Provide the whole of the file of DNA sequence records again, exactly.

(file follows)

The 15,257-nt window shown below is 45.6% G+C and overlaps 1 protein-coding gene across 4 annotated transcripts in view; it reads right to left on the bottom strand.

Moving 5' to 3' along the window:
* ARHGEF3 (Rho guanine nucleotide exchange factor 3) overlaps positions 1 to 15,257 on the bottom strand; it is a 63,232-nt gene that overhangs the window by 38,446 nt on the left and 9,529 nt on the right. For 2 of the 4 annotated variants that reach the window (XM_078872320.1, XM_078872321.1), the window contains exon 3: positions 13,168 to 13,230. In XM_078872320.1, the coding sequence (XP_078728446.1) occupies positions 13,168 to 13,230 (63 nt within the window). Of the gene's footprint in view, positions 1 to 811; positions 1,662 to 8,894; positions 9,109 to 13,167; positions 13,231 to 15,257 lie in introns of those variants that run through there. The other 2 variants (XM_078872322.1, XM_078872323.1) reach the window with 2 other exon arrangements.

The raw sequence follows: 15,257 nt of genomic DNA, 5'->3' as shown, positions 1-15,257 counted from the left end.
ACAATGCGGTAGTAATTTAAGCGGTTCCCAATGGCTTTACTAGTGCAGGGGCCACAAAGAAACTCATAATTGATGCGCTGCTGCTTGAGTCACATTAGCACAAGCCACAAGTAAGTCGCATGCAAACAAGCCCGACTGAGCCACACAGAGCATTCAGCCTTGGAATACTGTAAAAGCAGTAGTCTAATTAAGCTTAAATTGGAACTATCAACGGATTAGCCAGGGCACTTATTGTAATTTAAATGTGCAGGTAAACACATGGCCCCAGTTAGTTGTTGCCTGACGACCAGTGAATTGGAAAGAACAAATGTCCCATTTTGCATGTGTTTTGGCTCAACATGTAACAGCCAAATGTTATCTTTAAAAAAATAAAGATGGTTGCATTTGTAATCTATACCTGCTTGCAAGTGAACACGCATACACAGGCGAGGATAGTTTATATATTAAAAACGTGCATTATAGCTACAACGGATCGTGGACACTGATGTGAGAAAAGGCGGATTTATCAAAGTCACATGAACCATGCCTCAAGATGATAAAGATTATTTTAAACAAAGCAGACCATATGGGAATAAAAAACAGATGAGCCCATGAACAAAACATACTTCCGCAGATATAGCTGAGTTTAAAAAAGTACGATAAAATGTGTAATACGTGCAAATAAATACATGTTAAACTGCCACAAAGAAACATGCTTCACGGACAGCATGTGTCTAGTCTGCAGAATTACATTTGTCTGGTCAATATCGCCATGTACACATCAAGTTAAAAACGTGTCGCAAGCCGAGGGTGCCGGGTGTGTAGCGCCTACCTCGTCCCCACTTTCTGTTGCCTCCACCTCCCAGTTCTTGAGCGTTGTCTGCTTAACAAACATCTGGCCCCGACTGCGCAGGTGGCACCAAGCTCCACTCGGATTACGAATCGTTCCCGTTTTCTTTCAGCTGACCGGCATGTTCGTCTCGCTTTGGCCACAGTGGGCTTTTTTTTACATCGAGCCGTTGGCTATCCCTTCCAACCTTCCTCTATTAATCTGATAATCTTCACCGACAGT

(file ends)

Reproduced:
The 15,257-nt window shown below is 45.6% G+C and overlaps 1 protein-coding gene across 4 annotated transcripts in view; it reads right to left on the bottom strand.

Moving 5' to 3' along the window:
* ARHGEF3 (Rho guanine nucleotide exchange factor 3) overlaps positions 1 to 15,257 on the bottom strand; it is a 63,232-nt gene that overhangs the window by 38,446 nt on the left and 9,529 nt on the right. For 2 of the 4 annotated variants that reach the window (XM_078872320.1, XM_078872321.1), the window contains exon 3: positions 13,168 to 13,230. In XM_078872320.1, the coding sequence (XP_078728446.1) occupies positions 13,168 to 13,230 (63 nt within the window). Of the gene's footprint in view, positions 1 to 811; positions 1,662 to 8,894; positions 9,109 to 13,167; positions 13,231 to 15,257 lie in introns of those variants that run through there. The other 2 variants (XM_078872322.1, XM_078872323.1) reach the window with 2 other exon arrangements.

The raw sequence follows: 15,257 nt of genomic DNA, 5'->3' as shown, positions 1-15,257 counted from the left end.
ACAATGCGGTAGTAATTTAAGCGGTTCCCAATGGCTTTACTAGTGCAGGGGCCACAAAGAAACTCATAATTGATGCGCTGCTGCTTGAGTCACATTAGCACAAGCCACAAGTAAGTCGCATGCAAACAAGCCCGACTGAGCCACACAGAGCATTCAGCCTTGGAATACTGTAAAAGCAGTAGTCTAATTAAGCTTAAATTGGAACTATCAACGGATTAGCCAGGGCACTTATTGTAATTTAAATGTGCAGGTAAACACATGGCCCCAGTTAGTTGTTGCCTGACGACCAGTGAATTGGAAAGAACAAATGTCCCATTTTGCATGTGTTTTGGCTCAACATGTAACAGCCAAATGTTATCTTTAAAAAAATAAAGATGGTTGCATTTGTAATCTATACCTGCTTGCAAGTGAACACGCATACACAGGCGAGGATAGTTTATATATTAAAAACGTGCATTATAGCTACAACGGATCGTGGACACTGATGTGAGAAAAGGCGGATTTATCAAAGTCACATGAACCATGCCTCAAGATGATAAAGATTATTTTAAACAAAGCAGACCATATGGGAATAAAAAACAGATGAGCCCATGAACAAAACATACTTCCGCAGATATAGCTGAGTTTAAAAAAGTACGATAAAATGTGTAATACGTGCAAATAAATACATGTTAAACTGCCACAAAGAAACATGCTTCACGGACAGCATGTGTCTAGTCTGCAGAATTACATTTGTCTGGTCAATATCGCCATGTACACATCAAGTTAAAAACGTGTCGCAAGCCGAGGGTGCCGGGTGTGTAGCGCCTACCTCGTCCCCACTTTCTGTTGCCTCCACCTCCCAGTTCTTGAGCGTTGTCTGCTTAACAAACATCTGGCCCCGACTGCGCAGGTGGCACCAAGCTCCACTCGGATTACGAATCGTTCCCGTTTTCTTTCAGCTGACCGGCATGTTCGTCTCGCTTTGGCCACAGTGGGCTTTTTTTTACATCGAGCCGTTGGCTATCCCTTCCAACCTTCCTCTATTAATCTGATAATCTTCACCGACAGT